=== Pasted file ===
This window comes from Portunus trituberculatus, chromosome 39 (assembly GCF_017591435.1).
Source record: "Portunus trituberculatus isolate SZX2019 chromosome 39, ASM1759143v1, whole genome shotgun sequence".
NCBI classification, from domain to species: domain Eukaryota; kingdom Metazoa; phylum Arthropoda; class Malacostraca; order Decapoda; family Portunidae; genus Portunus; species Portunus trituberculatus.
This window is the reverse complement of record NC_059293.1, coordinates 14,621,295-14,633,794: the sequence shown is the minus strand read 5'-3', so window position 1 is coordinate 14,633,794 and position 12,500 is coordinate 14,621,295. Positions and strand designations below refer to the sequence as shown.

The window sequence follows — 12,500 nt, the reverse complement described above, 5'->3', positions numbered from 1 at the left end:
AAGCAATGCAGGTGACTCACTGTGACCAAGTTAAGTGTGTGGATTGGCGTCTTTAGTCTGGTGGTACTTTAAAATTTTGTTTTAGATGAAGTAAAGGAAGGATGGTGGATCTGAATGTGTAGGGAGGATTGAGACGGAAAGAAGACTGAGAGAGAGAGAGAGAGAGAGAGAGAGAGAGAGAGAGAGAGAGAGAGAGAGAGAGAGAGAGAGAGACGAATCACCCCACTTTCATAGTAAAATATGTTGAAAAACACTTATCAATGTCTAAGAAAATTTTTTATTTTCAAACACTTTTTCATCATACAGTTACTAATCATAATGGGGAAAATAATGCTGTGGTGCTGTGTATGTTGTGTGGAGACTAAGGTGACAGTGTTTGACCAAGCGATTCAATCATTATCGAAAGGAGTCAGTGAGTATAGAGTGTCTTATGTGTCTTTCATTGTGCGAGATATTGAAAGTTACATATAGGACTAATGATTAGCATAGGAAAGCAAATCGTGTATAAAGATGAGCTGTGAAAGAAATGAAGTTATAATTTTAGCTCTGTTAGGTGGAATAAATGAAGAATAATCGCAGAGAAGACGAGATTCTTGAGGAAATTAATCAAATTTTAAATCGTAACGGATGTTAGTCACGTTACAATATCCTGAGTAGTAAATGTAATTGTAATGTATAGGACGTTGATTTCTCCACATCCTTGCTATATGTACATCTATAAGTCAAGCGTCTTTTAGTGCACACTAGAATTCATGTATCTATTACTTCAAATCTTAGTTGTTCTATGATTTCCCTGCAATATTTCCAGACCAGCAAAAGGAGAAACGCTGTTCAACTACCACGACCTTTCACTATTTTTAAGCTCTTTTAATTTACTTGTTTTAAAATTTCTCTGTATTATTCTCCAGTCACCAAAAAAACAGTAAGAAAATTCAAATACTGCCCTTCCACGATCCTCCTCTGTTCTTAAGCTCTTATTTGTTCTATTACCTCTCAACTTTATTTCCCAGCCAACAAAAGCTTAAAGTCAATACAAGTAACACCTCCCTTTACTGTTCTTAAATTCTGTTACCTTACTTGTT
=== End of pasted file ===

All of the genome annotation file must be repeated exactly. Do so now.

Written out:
This window comes from Portunus trituberculatus, chromosome 39 (assembly GCF_017591435.1).
Source record: "Portunus trituberculatus isolate SZX2019 chromosome 39, ASM1759143v1, whole genome shotgun sequence".
NCBI classification, from domain to species: domain Eukaryota; kingdom Metazoa; phylum Arthropoda; class Malacostraca; order Decapoda; family Portunidae; genus Portunus; species Portunus trituberculatus.
This window is the reverse complement of record NC_059293.1, coordinates 14,621,295-14,633,794: the sequence shown is the minus strand read 5'-3', so window position 1 is coordinate 14,633,794 and position 12,500 is coordinate 14,621,295. Positions and strand designations below refer to the sequence as shown.

The window sequence follows — 12,500 nt, the reverse complement described above, 5'->3', positions numbered from 1 at the left end:
AAGCAATGCAGGTGACTCACTGTGACCAAGTTAAGTGTGTGGATTGGCGTCTTTAGTCTGGTGGTACTTTAAAATTTTGTTTTAGATGAAGTAAAGGAAGGATGGTGGATCTGAATGTGTAGGGAGGATTGAGACGGAAAGAAGACTGAGAGAGAGAGAGAGAGAGAGAGAGAGAGAGAGAGAGAGAGAGAGAGAGAGAGAGAGAGAGAGAGACGAATCACCCCACTTTCATAGTAAAATATGTTGAAAAACACTTATCAATGTCTAAGAAAATTTTTTATTTTCAAACACTTTTTCATCATACAGTTACTAATCATAATGGGGAAAATAATGCTGTGGTGCTGTGTATGTTGTGTGGAGACTAAGGTGACAGTGTTTGACCAAGCGATTCAATCATTATCGAAAGGAGTCAGTGAGTATAGAGTGTCTTATGTGTCTTTCATTGTGCGAGATATTGAAAGTTACATATAGGACTAATGATTAGCATAGGAAAGCAAATCGTGTATAAAGATGAGCTGTGAAAGAAATGAAGTTATAATTTTAGCTCTGTTAGGTGGAATAAATGAAGAATAATCGCAGAGAAGACGAGATTCTTGAGGAAATTAATCAAATTTTAAATCGTAACGGATGTTAGTCACGTTACAATATCCTGAGTAGTAAATGTAATTGTAATGTATAGGACGTTGATTTCTCCACATCCTTGCTATATGTACATCTATAAGTCAAGCGTCTTTTAGTGCACACTAGAATTCATGTATCTATTACTTCAAATCTTAGTTGTTCTATGATTTCCCTGCAATATTTCCAGACCAGCAAAAGGAGAAACGCTGTTCAACTACCACGACCTTTCACTATTTTTAAGCTCTTTTAATTTACTTGTTTTAAAATTTCTCTGTATTATTCTCCAGTCACCAAAAAAACAGTAAGAAAATTCAAATACTGCCCTTCCACGATCCTCCTCTGTTCTTAAGCTCTTATTTGTTCTATTACCTCTCAACTTTATTTCCCAGCCAACAAAAGCTTAAAGTCAATACAAGTAACACCTCCCTTTACTGTTCTTAAATTCTGTTACCTTACTTGTT